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Zapping garbage can’t hold a candle for now to landfill at Cedar Rapids/Linn County Solid Waste Agency

In Cedar Rapids/Linn County Solid Waste Agency, City Hall on March 19, 2008 at 12:30 am

It’s unclear how much if any discussion would have taken place about zapping garbage in Cedar Rapids and Linn County in recent years if the city and county could have found a new landfill site without an ordeal that stretched over nearly nine years, at much cost of time, money, energy and emotion.

Finally, at the end of 2005, the cities of Cedar Rapids and Marion and the Cedar Rapids/Linn County Solid Waste Agency Board brokered a deal that permitted the expansion of the agency’s landfill north of Marion. The agreement came with an understanding that the communities and board would continue to explore technological options to placing garbage in landfills so that by the time the present landfill is full it won’t need to be expanded again.

On Tuesday, though, a Minnesota consultant advised the solid waste agency board to embrace its landfill for now while taking a “wait and see” approach for up to five years on a variety of waste-to-energy technologies, many of which have not proven viable to date in the United States.

Employing any of six alternative technologies — which heat, burn, gasify, zap or otherwise manhandle garbage and turn it into energy — would cost those dumping garbage at the landfill here four to five times as much as now, Curtis Hartog, a senior technical consultant with Foth Infrastructure & Environment LLC, Lake Elmo, Minn., told the solid waste agency board on Tuesday.

Many of those haulers would simply go to other landfills elsewhere in Iowa or Illinois if the local agency tried to raise fees in such fashion to employ new technology, Hartog said.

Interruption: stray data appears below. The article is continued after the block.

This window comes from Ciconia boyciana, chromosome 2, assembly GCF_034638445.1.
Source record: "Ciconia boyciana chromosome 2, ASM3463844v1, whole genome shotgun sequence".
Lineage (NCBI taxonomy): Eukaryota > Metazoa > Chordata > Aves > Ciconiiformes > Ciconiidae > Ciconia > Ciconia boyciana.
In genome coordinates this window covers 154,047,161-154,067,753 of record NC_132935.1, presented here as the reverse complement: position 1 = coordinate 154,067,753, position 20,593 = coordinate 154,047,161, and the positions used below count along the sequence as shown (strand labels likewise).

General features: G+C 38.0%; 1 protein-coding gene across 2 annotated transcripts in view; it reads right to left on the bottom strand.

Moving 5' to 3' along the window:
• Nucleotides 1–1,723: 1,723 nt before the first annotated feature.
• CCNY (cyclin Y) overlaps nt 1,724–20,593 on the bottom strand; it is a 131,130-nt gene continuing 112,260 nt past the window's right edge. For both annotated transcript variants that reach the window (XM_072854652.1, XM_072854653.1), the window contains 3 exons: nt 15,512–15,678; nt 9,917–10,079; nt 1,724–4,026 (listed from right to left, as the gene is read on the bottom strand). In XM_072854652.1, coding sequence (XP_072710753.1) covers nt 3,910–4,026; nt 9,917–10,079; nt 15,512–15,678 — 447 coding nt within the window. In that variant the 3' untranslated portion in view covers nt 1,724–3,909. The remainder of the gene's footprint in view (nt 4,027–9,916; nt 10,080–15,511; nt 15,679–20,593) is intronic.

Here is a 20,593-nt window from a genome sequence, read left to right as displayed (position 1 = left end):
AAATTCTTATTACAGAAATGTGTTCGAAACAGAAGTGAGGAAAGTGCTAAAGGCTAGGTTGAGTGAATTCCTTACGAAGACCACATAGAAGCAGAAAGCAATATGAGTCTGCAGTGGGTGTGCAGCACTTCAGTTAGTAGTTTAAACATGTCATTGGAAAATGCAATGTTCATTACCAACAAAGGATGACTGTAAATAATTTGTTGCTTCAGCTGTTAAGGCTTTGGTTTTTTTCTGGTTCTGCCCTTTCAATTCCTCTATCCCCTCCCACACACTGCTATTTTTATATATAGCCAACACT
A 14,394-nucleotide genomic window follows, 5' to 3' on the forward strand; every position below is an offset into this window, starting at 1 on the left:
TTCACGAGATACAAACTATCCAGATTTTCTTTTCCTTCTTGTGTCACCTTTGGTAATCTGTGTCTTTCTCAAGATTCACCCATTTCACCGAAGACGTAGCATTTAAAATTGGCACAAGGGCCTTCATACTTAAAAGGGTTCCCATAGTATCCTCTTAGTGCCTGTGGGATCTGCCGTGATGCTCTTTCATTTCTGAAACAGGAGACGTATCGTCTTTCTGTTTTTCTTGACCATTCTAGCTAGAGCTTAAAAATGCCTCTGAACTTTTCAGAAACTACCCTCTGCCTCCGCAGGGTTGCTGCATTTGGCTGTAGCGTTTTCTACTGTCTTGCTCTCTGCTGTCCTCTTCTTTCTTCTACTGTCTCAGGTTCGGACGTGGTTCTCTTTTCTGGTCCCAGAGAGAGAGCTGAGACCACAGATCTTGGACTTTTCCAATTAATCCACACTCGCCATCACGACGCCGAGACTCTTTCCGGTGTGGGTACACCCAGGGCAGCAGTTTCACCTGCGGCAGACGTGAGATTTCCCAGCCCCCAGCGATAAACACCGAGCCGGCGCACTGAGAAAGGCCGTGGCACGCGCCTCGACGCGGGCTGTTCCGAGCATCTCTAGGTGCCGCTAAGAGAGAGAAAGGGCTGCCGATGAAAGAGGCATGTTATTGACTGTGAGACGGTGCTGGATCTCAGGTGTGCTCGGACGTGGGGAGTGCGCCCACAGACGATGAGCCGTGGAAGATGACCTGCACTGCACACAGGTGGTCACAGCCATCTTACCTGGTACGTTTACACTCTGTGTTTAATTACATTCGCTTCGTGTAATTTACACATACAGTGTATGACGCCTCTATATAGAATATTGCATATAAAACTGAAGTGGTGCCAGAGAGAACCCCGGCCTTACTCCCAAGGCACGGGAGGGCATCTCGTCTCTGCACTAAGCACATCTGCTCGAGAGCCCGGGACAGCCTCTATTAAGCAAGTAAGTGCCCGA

“Considering the relatively low tipping fees for landfills in Linn County and the region, it is unlikely an alternative technology could be developed by the (Cedar Rapids/Linn County agency) unless some form of flow control was enacted to ensure waste deliveries to the plant,” Hartog concluded in his report Tuesday to the agency.

One of the six technologies he studied, plasma arc, has been of particular interest to some in Marion and elsewhere in the metro area, and Charlie Kress, Marion’s representative on the solid waste board, is an advocate of the technology. 

Hartog put the cost to garbage haulers at $100 to $150 a ton to build a plasma arc facility in Linn County, where the solid-waste agency’s current per-ton fee to haulers is $23.42 plus additional costs to pay for the agency’s recycling and composting operations.

Kress told the board that Hartog’s numbers were too high for plasma arc. But Tom Podzimek, board chairman and a Cedar Rapids City Council member, and board member Pat Ball, the city of Cedar Rapids’ utility director, called Hartog’s number “a real number” based on a working plant in Japan. Kress disputed the suggestion his own numbers were speculation.

Many of the examples cited by Hartog of current waste-to-energy alternatives for garbage were in more-densely-populated Japan and Europe where per-ton fees for garbage can be five to 10 times as high as the fee at the Cedar Rapids/Linn County agency, he noted.

The City and County of Los Angeles is looking at the technology, but he noted that the per-ton fee there is five times what it is locally. Two cities in Florida also are exploring options, but they can’t bury trash in the ground because the groundwater table is so near the surface, Hartog said.

He told the board to continue to keep its eyes on plasma arc projects in St. Lucie County, Fla., and Ottawa, Canada.   

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